# Falling into a black hole

1. Nov 14, 2006

### ChemGuy

In another post someone postulated that if two observers, at different distances, fall into a black hole two things happen:

1. When the first passes the event horizon all information flow between the two stops.

2. When the second passes the event horizon information flow would resume.

I don't think I agree with the either postulate. In the first case the observer on the inside would continue to "see" the second observer. The second observer would, of course "see" nothing. In the second case I think the situation would be exactly the same. Just because the second observer is not inside the event horizon does not mean that light can go from No. 1 to No. 2. Wouldn't the photon "leave" No.1 but never reach No. 2? Or would No. 2 eventually run into the photon?

2. Nov 14, 2006

### George Jones

Staff Emeritus
From looking at my crude attempt at a (Kruskal-Szekeres) spacetime diagram, it appears that the singualrity (not the event horizon) is the only bar to communication between 1 and 2.

Let A be the event at which 1's worldline intersects the event horizon and B be the event at which 2's worldline intersects the event horizon. At A, 1 can send a (light)signal that 2 receives at B. At B, 2 can send a light signal that, if the singularity is far enough in the future, 1 receives inside the even horizon.

3. Nov 14, 2006

### ChemGuy

I think I understand but after 1 passes A he can not send a signal that reaches 2. One is in side the event horizen and 2 is outside.

At B can 1 send a signal that will reach 2?

For B I agree that at some point time slowes down so much that a signal from 2 will never reach 1.

4. Nov 14, 2006

### George Jones

Staff Emeritus
Yes he can.

B will receive the signal after he, too, is inside the event horizon, providing the singularity is far enought in the future that it doen't intercept the signal first. Since A is inside when he sends the signal, and B receives the signal while also inside, the signal doesn't have to cross the event horizon.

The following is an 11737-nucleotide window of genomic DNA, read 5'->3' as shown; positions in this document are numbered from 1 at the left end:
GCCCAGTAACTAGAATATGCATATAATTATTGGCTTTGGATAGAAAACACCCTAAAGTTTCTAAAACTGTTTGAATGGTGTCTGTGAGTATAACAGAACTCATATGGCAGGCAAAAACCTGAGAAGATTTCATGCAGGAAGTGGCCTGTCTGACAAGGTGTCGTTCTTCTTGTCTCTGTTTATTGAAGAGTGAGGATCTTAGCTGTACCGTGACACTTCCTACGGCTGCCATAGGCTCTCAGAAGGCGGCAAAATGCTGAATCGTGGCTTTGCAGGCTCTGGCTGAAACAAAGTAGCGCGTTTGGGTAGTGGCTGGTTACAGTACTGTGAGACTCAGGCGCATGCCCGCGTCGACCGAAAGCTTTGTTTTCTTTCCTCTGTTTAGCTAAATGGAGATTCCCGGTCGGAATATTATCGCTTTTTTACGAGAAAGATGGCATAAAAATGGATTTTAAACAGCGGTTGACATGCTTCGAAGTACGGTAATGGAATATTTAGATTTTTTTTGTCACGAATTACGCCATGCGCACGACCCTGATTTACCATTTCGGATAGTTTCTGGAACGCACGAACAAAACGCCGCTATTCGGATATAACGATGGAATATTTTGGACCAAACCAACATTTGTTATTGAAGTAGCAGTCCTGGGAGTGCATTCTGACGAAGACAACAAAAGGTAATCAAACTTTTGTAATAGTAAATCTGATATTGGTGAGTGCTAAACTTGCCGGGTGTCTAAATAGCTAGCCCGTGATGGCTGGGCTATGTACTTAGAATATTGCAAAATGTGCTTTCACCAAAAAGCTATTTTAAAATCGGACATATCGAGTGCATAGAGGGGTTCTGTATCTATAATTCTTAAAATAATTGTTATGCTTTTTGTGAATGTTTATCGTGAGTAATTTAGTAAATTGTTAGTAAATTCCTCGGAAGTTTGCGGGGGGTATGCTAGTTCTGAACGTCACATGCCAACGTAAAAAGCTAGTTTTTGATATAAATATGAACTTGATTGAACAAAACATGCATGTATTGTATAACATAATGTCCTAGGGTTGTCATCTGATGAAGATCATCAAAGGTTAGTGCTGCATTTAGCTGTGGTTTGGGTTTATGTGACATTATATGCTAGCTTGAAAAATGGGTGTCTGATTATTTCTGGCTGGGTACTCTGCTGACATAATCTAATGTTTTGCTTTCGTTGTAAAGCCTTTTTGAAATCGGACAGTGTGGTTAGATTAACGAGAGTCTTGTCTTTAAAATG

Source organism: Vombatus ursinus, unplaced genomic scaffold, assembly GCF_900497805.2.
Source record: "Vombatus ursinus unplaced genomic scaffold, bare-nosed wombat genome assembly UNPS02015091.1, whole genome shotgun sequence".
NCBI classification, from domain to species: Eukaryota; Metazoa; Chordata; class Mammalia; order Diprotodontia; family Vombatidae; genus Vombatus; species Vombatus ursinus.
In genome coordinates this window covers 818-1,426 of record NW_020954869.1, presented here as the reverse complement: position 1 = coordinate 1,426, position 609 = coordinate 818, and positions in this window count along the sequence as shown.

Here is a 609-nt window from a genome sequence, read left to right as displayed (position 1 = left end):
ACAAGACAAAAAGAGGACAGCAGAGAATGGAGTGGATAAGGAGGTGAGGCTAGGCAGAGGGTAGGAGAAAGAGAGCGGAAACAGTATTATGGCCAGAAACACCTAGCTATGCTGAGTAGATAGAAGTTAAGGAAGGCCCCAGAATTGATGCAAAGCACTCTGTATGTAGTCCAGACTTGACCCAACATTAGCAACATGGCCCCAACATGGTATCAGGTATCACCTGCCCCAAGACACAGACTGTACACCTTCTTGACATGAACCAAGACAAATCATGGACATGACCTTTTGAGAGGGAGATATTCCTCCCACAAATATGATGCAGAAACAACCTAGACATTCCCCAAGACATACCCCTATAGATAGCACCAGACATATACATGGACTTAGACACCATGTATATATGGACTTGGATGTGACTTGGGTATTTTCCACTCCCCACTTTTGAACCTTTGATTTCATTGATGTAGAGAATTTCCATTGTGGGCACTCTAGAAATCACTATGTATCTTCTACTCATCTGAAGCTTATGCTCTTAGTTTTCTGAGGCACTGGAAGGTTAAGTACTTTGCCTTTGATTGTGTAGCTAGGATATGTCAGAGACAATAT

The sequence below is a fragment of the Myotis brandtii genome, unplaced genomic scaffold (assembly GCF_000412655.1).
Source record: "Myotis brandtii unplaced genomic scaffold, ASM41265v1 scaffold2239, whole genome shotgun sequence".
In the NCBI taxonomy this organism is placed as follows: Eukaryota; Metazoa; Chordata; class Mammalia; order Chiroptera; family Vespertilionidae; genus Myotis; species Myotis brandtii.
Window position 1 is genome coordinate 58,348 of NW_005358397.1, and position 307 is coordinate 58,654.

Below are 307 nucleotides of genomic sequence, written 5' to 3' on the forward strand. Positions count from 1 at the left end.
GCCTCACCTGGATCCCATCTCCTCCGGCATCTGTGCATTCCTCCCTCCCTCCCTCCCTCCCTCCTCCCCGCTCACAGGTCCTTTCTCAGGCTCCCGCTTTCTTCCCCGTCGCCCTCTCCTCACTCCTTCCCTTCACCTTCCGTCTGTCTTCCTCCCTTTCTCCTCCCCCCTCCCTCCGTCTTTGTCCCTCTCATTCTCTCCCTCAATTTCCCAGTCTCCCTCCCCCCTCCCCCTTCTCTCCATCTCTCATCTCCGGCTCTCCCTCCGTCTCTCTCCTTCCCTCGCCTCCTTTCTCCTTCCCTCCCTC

No. B is not on 1's worldline, so 1 cannot send a signal, to 2 or otherwise, at B.

Spacetime diagrams are crucial for understanding these concepts.

Last edited: Nov 14, 2006
5. Nov 14, 2006

### Wallace

If observer 2 stayed outside the event horizon then they would never receive the signal, but if they cross the horizon then they can. The event horizon is a barrier that defines where light cones from that point in all end up in the central singularity in the future. In fact at the exact point of the event horizon, the 'outgoing' light rays are in fact stationary i.e. they remain at a fixed spatial co-ordinate forever. Go the smallest bit closer the singularity and the 'outgoing' light rays will bend over and point towards the singularity (no escape!), go the smalled bit further away and the outgoing rays point back out to infinity (you can escape!)*. But any signal sent at precisely the event horizon will in a sense remain there for all time. As subsequent observers plunge through the event horizon they can receive the signal, regardless of where they were when it was sent.

*Note: the exact 'shape' of the light cone paths depends on the co-ordinates you are using Schwarschild, Eddington-Finkelstein, Kruskal etc but the underlying message is that same, light rays emitted at the event horizon stay there!

6. Nov 15, 2006

### ChemGuy

Thanks guys.

7. Nov 19, 2006

### Chris Hillman

Well, you were right to object, since both statements are quite wrong; that's not what gtr says at all. Where did you read this? Is it possible that you simply misunderstood something?

Rather than trying to explain without pictures what is wrong with these two statements (but you can try http://www.math.ucr.edu/home/baez/RelWWW/history.html) [Broken], since a picture is worth a thousand words here I will simply recommend that you consult some of the fine textbooks which explain "block diagrams" (also called "conformal diagrams" or "Carter-Penrose diagrams") which are often used to exhibit the "global structure" of specific spacetime models, such as the Schwarzschild vacuum, Reissner-Nordstrom electrovacuum, or Kerr vacuum solutions of the Einstein field equation (EFE).

Wallace, you wrote "light rays emitted at the event horizon stay there", but you should have said "outwardly and radially moving laser pulses emitted by some observer as he falls past r=2m remain at r=2m" (in the Schwarzschild vacuum solution). See the execellent pictures in MTW if you don't see why I objected.

Chris Hillman

Last edited by a moderator: May 2, 2017